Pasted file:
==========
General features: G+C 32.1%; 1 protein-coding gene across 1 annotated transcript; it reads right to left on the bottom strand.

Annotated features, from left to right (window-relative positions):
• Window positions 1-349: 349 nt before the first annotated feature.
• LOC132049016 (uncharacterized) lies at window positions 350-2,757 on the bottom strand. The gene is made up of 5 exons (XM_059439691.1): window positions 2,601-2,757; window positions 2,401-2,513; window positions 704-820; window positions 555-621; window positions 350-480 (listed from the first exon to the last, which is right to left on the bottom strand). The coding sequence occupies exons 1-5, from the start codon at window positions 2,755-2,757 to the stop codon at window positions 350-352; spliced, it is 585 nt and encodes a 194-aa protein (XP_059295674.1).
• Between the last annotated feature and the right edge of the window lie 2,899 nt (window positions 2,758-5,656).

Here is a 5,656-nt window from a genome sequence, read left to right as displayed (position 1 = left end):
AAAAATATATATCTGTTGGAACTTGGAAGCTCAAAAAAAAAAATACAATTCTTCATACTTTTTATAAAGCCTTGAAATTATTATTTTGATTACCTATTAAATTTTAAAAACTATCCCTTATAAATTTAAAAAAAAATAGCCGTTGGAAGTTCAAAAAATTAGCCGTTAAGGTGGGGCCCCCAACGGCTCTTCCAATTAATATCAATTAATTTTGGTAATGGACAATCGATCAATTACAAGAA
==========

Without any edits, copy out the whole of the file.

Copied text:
General features: G+C 32.1%; 1 protein-coding gene across 1 annotated transcript; it reads right to left on the bottom strand.

Annotated features, from left to right (window-relative positions):
• Window positions 1-349: 349 nt before the first annotated feature.
• LOC132049016 (uncharacterized) lies at window positions 350-2,757 on the bottom strand. The gene is made up of 5 exons (XM_059439691.1): window positions 2,601-2,757; window positions 2,401-2,513; window positions 704-820; window positions 555-621; window positions 350-480 (listed from the first exon to the last, which is right to left on the bottom strand). The coding sequence occupies exons 1-5, from the start codon at window positions 2,755-2,757 to the stop codon at window positions 350-352; spliced, it is 585 nt and encodes a 194-aa protein (XP_059295674.1).
• Between the last annotated feature and the right edge of the window lie 2,899 nt (window positions 2,758-5,656).

Here is a 5,656-nt window from a genome sequence, read left to right as displayed (position 1 = left end):
AAAAATATATATCTGTTGGAACTTGGAAGCTCAAAAAAAAAAATACAATTCTTCATACTTTTTATAAAGCCTTGAAATTATTATTTTGATTACCTATTAAATTTTAAAAACTATCCCTTATAAATTTAAAAAAAAATAGCCGTTGGAAGTTCAAAAAATTAGCCGTTAAGGTGGGGCCCCCAACGGCTCTTCCAATTAATATCAATTAATTTTGGTAATGGACAATCGATCAATTACAAGAA